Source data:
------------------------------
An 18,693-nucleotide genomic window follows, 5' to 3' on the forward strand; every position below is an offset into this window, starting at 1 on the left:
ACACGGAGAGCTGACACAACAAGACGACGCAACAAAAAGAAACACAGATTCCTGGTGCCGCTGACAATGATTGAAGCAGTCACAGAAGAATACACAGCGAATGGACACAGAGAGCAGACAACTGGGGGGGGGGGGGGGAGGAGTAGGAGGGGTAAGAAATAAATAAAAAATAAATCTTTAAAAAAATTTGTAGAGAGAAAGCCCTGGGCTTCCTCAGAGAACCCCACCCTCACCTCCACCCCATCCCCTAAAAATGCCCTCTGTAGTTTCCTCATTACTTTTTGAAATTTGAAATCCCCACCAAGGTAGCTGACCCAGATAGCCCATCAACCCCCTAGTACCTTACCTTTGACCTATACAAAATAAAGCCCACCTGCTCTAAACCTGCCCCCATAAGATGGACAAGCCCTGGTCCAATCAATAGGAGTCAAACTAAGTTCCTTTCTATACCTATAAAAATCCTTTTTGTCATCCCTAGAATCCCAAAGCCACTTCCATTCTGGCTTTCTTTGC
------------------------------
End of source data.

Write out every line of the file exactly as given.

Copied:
An 18,693-nucleotide genomic window follows, 5' to 3' on the forward strand; every position below is an offset into this window, starting at 1 on the left:
ACACGGAGAGCTGACACAACAAGACGACGCAACAAAAAGAAACACAGATTCCTGGTGCCGCTGACAATGATTGAAGCAGTCACAGAAGAATACACAGCGAATGGACACAGAGAGCAGACAACTGGGGGGGGGGGGGGGAGGAGTAGGAGGGGTAAGAAATAAATAAAAAATAAATCTTTAAAAAAATTTGTAGAGAGAAAGCCCTGGGCTTCCTCAGAGAACCCCACCCTCACCTCCACCCCATCCCCTAAAAATGCCCTCTGTAGTTTCCTCATTACTTTTTGAAATTTGAAATCCCCACCAAGGTAGCTGACCCAGATAGCCCATCAACCCCCTAGTACCTTACCTTTGACCTATACAAAATAAAGCCCACCTGCTCTAAACCTGCCCCCATAAGATGGACAAGCCCTGGTCCAATCAATAGGAGTCAAACTAAGTTCCTTTCTATACCTATAAAAATCCTTTTTGTCATCCCTAGAATCCCAAAGCCACTTCCATTCTGGCTTTCTTTGC